Bethesda swimmer Rachael Burke was a local girl who shined. She never made an Olympic team, but she qualified for two Olympic trials and piled up academic and athletic awards at Good Counsel High and the Curl-Burke Swim Club. She left for the University of Virginia with a stellar reputation.
In the coming days, however, Burke will find her legacy tarnished: The U.S. Anti-Doping Agency, or USADA, will bar her from Olympic-related competitions for two years because of a positive test for a steroid. To hordes of collegiate rivals and others who learn of the ban, they will conclude one thing about Burke: She is a cheater.
Only Burke, 21, says she didn't cheat. She said she is neither guilty of taking steroids, nor of ingesting any products -- such as nutritional supplements or vitamins -- that historically have been known to be contaminated with steroids. She said she has spent months trying to determine what caused the positive test for a small amount of a little-known steroid called Boldione.
Her best guess: a fruit smoothie from a shop that uses protein boosts that she drank the night before a urine test on May 1.
Her claim of innocence is predictable. Drug testing catches dozens of athletes who, like Burke, say they did nothing wrong; most blame contaminated supplements or vitamin products, which are becoming a growing problem in sports. Three years ago, the International Olympic Committee commissioned a study that concluded that nearly 20 percent of supplements made in the United States showed some contamination.
Burke said she took every precaution to protect herself from the ignominy of a positive drug test, avoiding supplements so stringently that she refused to take even common vitamins. She said her family, coach and close friends believe her. But several officials connected to the drug industry or Olympic movement privately expressed skepticism at Burke's claims.
To the USADA, which oversees all Olympic drug testing in the United States adhering to the rules of the World Anti-Doping Code, the details of Burke's story are irrelevant. The USADA makes no attempt to determine whether athletes like Burke knowingly or innocently took steroids. It is enough to have found a positive test, anti-doping officials say.
World Anti-Doping Agency Chairman Dick Pound said there could be no leniency in such cases without destroying the system's credibility. Just because Burke didn't mean to cheat doesn't mean she didn't benefit from the drug, Pound said. And just because the drug was found in a tiny amount doesn't mean it wasn't there in a larger amount a few days before, a USADA official told her father, Tim Burke. In other words, she could have been at the end of a steroid cycle.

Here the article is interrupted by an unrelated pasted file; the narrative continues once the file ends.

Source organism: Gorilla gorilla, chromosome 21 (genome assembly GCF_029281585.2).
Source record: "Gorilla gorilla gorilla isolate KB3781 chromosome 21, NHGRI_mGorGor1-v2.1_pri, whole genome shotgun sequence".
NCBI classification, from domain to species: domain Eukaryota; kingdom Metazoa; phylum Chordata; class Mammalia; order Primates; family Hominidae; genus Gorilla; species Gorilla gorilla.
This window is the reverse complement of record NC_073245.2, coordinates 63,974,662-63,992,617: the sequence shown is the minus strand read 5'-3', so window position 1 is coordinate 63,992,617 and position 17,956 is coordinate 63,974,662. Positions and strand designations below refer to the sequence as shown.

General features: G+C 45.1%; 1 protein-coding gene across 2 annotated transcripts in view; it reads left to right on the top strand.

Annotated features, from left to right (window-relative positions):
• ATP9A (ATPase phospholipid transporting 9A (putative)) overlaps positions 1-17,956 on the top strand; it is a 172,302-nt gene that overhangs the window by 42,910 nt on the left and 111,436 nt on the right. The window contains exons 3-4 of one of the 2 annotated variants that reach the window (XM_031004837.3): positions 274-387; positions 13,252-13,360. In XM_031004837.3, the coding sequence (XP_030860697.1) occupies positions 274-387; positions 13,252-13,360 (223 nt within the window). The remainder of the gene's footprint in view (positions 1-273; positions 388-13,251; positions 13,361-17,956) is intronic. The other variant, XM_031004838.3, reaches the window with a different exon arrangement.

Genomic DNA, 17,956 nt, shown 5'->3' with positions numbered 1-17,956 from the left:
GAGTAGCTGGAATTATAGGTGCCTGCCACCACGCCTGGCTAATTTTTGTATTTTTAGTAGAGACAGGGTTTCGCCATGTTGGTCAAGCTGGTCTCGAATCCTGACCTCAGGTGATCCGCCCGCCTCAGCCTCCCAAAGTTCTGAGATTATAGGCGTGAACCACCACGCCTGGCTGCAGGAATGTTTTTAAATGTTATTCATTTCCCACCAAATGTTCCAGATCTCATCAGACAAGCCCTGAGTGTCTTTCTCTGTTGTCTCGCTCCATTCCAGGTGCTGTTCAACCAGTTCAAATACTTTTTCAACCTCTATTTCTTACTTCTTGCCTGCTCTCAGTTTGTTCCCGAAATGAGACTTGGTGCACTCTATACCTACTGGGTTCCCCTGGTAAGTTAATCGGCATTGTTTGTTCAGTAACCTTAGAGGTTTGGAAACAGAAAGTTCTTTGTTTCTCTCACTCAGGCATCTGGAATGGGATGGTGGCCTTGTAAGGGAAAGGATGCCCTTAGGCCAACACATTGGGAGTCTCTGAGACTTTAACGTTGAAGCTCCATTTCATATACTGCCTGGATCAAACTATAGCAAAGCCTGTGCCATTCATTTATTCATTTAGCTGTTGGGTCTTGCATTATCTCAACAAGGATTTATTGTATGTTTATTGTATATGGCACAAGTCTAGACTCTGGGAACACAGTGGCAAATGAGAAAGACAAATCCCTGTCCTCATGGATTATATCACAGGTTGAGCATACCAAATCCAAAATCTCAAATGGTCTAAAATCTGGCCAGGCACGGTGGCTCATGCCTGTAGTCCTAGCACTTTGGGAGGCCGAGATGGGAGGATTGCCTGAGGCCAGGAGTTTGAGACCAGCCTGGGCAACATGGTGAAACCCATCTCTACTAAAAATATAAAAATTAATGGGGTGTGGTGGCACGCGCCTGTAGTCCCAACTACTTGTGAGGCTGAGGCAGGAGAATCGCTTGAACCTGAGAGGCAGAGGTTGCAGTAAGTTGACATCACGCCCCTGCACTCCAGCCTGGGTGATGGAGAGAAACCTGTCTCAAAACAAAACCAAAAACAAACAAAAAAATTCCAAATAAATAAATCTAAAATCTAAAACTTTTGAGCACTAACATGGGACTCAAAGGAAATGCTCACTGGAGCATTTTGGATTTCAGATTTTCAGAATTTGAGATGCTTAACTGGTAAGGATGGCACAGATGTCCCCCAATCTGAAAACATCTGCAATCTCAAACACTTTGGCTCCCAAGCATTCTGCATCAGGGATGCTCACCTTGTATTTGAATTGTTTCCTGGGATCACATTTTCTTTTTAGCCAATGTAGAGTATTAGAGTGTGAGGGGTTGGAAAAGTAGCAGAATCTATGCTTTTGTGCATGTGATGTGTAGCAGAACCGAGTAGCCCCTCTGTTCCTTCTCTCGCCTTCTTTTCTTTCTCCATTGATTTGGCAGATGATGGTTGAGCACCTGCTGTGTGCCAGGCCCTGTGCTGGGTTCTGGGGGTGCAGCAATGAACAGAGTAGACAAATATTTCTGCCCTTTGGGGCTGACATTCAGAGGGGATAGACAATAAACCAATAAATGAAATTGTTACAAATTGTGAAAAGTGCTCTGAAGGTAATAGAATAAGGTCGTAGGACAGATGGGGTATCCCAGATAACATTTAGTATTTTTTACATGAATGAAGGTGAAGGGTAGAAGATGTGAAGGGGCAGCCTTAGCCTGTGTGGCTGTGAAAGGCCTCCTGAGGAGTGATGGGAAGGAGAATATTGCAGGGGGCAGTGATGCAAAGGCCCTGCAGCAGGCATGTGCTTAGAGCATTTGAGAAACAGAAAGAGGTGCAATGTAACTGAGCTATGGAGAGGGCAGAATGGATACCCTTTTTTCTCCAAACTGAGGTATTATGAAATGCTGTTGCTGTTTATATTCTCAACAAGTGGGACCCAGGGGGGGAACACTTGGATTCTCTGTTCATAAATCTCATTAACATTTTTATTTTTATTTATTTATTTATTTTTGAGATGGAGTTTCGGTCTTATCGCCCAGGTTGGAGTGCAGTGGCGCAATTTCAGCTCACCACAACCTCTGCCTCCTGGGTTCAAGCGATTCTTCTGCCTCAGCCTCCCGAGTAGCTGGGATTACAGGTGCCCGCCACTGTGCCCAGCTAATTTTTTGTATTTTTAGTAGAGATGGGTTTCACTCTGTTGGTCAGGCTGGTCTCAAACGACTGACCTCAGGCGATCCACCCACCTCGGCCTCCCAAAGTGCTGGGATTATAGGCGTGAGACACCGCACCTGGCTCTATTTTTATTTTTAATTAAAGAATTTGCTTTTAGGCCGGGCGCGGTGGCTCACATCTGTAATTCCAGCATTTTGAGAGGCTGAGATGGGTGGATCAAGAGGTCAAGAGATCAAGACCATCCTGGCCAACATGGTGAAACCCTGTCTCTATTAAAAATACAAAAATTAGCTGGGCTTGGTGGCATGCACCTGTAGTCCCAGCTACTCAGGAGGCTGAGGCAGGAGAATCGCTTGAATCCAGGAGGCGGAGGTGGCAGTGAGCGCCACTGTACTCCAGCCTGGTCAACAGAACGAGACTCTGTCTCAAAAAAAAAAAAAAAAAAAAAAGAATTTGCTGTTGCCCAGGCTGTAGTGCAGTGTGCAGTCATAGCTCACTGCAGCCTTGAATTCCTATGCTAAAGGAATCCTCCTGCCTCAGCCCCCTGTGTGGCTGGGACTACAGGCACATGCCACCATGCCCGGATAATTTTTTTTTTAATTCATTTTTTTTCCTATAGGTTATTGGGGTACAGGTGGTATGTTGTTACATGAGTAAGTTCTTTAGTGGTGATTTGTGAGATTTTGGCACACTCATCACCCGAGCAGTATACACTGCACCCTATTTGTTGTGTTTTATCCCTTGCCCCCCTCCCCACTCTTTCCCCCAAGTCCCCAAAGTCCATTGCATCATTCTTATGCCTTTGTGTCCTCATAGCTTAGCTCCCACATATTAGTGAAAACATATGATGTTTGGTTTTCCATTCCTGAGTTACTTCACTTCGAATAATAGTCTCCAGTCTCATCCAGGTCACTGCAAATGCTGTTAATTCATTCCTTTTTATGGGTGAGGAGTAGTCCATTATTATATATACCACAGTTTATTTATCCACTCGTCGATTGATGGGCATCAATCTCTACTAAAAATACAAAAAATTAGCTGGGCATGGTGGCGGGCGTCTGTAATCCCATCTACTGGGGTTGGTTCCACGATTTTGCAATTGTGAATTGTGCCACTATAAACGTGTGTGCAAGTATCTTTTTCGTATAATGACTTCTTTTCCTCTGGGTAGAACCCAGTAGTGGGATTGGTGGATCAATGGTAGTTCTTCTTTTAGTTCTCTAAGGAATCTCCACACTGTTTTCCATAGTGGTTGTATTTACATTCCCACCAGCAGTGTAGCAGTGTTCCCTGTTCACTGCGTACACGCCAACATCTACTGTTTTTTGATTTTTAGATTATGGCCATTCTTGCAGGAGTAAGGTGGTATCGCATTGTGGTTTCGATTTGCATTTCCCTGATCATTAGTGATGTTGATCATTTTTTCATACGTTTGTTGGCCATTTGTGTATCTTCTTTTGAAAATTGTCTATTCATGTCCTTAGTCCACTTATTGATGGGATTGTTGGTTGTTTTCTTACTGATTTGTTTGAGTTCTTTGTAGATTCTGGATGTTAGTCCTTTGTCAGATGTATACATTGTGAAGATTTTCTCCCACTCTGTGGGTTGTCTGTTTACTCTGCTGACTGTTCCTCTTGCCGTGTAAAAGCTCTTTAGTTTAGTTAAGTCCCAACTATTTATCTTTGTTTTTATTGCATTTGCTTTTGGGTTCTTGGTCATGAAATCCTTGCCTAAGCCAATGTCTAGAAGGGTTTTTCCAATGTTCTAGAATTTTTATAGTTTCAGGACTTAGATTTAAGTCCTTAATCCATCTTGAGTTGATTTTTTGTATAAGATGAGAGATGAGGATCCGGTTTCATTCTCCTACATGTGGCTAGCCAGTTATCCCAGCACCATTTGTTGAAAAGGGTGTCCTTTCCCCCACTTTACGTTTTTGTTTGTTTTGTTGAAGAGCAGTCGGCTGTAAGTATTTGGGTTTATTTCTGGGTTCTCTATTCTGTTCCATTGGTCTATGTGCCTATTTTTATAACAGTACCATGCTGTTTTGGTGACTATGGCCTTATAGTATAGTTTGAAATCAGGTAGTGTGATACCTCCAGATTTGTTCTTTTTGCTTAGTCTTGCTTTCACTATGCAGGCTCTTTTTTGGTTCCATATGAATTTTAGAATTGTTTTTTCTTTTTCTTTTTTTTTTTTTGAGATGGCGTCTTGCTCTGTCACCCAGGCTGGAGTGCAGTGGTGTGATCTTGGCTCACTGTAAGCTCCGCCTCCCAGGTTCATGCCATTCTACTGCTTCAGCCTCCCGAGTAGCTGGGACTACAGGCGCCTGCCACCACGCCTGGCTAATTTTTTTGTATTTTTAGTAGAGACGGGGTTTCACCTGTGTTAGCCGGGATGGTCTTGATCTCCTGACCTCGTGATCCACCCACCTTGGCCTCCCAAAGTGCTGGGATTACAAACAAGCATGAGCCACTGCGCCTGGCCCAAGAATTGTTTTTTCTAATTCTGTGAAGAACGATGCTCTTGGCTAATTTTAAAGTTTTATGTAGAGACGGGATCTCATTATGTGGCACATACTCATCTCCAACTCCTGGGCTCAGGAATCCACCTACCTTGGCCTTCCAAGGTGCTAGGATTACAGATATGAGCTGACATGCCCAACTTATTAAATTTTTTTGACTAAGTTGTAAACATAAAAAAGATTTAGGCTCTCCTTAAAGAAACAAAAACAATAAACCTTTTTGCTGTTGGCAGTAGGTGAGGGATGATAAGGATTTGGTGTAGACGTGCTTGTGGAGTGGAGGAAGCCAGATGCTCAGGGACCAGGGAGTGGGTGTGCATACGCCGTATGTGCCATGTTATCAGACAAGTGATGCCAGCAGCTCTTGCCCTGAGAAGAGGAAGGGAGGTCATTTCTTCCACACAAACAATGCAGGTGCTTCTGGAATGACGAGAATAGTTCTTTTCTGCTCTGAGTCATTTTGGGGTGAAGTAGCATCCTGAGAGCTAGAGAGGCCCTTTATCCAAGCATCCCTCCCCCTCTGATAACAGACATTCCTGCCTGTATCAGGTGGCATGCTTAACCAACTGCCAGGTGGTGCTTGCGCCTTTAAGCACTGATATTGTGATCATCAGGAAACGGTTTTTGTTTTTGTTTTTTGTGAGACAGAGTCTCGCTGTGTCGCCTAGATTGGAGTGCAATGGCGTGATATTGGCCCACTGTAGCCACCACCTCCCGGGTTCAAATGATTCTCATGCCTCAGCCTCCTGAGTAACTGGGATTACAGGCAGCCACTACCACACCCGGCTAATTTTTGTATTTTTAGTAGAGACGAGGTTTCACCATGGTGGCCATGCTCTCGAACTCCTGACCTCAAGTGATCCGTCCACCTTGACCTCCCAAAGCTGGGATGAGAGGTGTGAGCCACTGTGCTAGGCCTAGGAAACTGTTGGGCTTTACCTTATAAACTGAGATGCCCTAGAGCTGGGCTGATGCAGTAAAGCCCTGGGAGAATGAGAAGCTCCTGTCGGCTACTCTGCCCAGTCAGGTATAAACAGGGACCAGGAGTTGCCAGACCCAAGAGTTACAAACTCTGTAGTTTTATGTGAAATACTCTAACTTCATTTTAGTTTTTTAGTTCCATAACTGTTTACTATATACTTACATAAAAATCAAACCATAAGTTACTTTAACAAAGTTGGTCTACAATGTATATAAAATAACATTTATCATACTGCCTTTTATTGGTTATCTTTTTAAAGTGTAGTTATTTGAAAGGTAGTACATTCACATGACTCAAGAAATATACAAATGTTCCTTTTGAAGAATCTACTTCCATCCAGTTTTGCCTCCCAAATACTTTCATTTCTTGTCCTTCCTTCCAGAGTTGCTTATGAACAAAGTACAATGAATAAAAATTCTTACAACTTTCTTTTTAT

The system, Pound said, protects clean athletes from any who obtain an unfair advantage, regardless of intent.
Burke argues that she is one of the clean athletes being hurt -- and the damage, she says, is almost immeasurable. A system designed to protect her, she said, has done the opposite, destroying her reputation and giving her no real chance for justice.
"I went through a stage when I was really upset," Burke said. "Then I got really angry. . . . The hardest part is that hundreds of people think I'm a cheater. The hardest part is the word associated with a positive drug test: You're cheating. In no way have I ever cheated."
A Losing Fight
When informed of the positive test in early June, Burke said, she vowed to fight the result in arbitration. But the more she learned about the process, she said, the more resigned she became. The USADA has never lost a case. The Court of Arbitration for Sport, which hears appeals of USADA decisions, applies the same rules as the USADA. And the cost of paying the legal, technical and medical experts necessary to prove her claims seemed both daunting and, ultimately, useless, she said.
"It was adding up to quite a pretty penny, $60,000, $70,000, $80,000 for me to be able to tell them I didn't do this, and then they would look me in the eye and say, 'I'm sorry, you know the rules,' " Burke said.
Indeed, that is likely what Burke would have heard, according to Pound.
"I would just say, 'I'm sorry, but the doping offense is the presence of the stuff in your body. It doesn't matter how it got there,' " Pound said.
"We all get a little bit seduced thinking it's like criminal law and you have to . . . prove [the violation] beyond all reasonable doubt, but it's more of a regulatory thing, like speeding," Pound added. "The infraction is having accelerated past the speed limit, not having deliberately exceeded the speed limit."
Tim Burke, Rachael's father, said the stigma associated with a drug ban cannot be compared to a traffic violation and should not be adjudicated like one. Rachael Burke, who has competed on U.S. national teams since she was 15 and won a silver medal at last year's Pan American Games, will be banned from such events, though she will retain her NCAA eligibility.
"What I felt," Tim Burke said, "was that this was a violation of civil liberties from the very beginning."
He added, "They should address the cheating problem, but they should never hurt those that don't cheat."
On May 1, USADA drug-testing officials showed up to a swim practice at the University of Virginia campus in Charlottesville, requesting a number of swimmers -- including Burke -- for unannounced tests. Burke was taking a final exam. Swim coach Mark Bernardino said he left a message on Burke's cell phone, requesting that she report to the pool as soon as possible for a drug test. Burke, who said she has been tested about 30 times in her career, checked her messages after the exam and went directly to the pool, where she produced a urine sample for the collectors.
Her mere appearance for the drug test, she and her coach say, provides some testament to her innocence. U.S. Olympic Committee rules permit athletes to miss two surprise tests before they are subject to any punishment.
"If she had been guilty, or even thought she was guilty, she didn't have to show up here," Bernardino said.